If you missed it, popular blogger Peter Shankman caused quite the internet stir with “Why I Will Never, Ever Hire A ‘Social Media Expert’". His rant, likely by design, ignited a passionate response from would-be fire victims. Their reaction received almost as much attention as Shankman’s original post. After reading it, I have to admit, I felt a little like ranting too.
While Shankman’s sensationalist tone definitely created a commotion (and all the traffic that comes with it), I wonder if he sacrificed his message in an extreme point of view? Once I sifted through the bluster, I realized that I agreed with much of what he had to say:
- Marketers should ignore the hype and take a holistic, grounded view of how social media can contribute to their overall marketing goals
- Be wary of “social media experts” who don’t know anything about marketing and can’t write
- Gathering feedback and truly understanding your audience is essential – a stream of tweets without true engagement is meaningless
Where Shankman loses me is the idea that companies would not benefit from having a dedicated social media professional on staff. Social media covers a broad spectrum of applications and channels and these are constantly changing. If marketers are going to take a realistic perspective about social media, should they spend a disproportionate amount of time keeping updated on its evolution?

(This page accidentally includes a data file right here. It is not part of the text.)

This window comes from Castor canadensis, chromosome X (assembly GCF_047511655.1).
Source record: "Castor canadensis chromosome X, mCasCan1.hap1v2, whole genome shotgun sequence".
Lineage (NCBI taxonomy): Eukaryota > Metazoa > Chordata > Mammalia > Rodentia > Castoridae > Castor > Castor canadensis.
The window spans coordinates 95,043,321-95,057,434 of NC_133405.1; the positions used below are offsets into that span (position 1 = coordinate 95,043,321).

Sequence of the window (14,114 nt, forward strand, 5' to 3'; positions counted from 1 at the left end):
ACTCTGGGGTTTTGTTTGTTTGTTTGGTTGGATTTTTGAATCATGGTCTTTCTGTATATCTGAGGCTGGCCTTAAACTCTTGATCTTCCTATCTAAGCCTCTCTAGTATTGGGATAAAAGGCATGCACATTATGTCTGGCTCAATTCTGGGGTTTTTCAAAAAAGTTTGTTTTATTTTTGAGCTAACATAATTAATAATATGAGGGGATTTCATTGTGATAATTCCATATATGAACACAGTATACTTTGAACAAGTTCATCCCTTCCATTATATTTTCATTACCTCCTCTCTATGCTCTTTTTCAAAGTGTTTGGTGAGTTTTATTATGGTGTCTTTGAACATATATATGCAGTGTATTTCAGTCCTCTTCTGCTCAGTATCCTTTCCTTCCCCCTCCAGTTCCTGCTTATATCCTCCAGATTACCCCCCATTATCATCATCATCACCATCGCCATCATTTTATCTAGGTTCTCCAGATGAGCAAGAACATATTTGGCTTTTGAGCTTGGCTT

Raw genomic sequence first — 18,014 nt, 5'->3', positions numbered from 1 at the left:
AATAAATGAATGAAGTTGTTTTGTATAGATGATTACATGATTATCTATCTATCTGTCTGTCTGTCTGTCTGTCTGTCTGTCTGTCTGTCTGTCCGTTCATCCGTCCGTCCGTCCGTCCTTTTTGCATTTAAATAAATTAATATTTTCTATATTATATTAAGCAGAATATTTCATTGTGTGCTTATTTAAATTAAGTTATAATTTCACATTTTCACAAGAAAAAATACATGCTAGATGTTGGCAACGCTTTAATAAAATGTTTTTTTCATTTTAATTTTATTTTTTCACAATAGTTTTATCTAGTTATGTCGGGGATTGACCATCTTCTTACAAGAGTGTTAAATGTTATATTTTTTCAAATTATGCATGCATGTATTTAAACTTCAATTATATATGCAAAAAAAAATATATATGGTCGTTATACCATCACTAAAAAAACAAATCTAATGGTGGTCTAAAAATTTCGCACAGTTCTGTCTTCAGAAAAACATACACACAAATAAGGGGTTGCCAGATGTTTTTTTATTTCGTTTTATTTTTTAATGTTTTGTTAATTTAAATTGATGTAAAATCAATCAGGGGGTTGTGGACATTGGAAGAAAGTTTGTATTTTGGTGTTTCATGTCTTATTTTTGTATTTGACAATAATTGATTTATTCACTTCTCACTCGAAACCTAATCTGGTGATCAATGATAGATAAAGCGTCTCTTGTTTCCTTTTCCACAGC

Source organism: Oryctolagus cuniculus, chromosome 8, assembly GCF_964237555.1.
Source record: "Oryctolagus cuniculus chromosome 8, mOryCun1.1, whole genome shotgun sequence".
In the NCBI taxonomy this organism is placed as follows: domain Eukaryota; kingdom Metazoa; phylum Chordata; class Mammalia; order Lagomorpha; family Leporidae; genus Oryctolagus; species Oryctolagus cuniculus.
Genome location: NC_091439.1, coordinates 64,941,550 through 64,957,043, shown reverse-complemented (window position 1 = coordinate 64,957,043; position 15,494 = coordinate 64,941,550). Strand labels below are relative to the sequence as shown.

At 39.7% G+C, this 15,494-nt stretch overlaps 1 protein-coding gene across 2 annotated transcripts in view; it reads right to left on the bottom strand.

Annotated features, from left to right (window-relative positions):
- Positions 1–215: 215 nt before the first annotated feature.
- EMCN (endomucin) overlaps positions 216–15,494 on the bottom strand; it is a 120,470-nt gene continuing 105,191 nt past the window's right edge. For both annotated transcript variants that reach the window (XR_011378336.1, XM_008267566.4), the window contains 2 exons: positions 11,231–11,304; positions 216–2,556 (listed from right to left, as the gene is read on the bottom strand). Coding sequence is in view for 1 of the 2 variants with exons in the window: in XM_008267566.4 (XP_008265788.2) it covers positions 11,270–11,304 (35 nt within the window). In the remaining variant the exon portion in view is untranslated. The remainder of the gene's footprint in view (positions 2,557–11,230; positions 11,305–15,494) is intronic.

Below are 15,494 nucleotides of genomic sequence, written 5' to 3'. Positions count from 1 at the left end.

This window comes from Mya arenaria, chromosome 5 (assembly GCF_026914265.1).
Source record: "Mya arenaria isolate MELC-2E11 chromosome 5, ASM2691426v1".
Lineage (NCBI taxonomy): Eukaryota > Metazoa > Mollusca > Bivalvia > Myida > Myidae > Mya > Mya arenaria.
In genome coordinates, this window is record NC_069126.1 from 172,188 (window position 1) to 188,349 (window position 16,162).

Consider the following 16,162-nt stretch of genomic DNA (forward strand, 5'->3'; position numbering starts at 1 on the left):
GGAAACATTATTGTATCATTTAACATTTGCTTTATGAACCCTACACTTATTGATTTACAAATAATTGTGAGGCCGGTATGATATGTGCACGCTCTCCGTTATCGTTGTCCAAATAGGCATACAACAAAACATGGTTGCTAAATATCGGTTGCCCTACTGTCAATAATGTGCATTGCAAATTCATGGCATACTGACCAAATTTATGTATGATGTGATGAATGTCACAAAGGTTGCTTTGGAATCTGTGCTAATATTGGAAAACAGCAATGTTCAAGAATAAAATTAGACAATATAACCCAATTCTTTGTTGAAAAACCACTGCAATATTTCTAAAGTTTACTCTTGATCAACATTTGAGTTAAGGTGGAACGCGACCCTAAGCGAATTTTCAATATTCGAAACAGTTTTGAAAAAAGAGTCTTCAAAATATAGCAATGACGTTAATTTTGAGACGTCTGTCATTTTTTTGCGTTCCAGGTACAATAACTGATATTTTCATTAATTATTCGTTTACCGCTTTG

I advocate social media usage here at CMB but don’t call myself an “expert” or “guru.” I am active on the major platforms, read a lot, and try to keep up with important industry changes. I’m often told that I have a healthy perspective about the value of social media.
But here’s the thing: to me, social media provides just another data point to be considered in the ideal multi-mode, integrated approach to market research. The idea that it will totally replace market research is not realistic. Instead, social media is simply another arrow in the market research quiver – one that’s designed to gain a holistic view of your target audience.
Posted by Cathy Harrison. Cathy is a client services executive at CMB and has a passion for strategic market research, social media, and music. You can follow Cathy on Twitter at @virtualMR
Want to know more about social media's ROI? Our own Jon Giegengack will present at this year's IIR Measure Up Conference in Boston next week. Cathy will be in attendance on Monday. Feel free to say "hello!"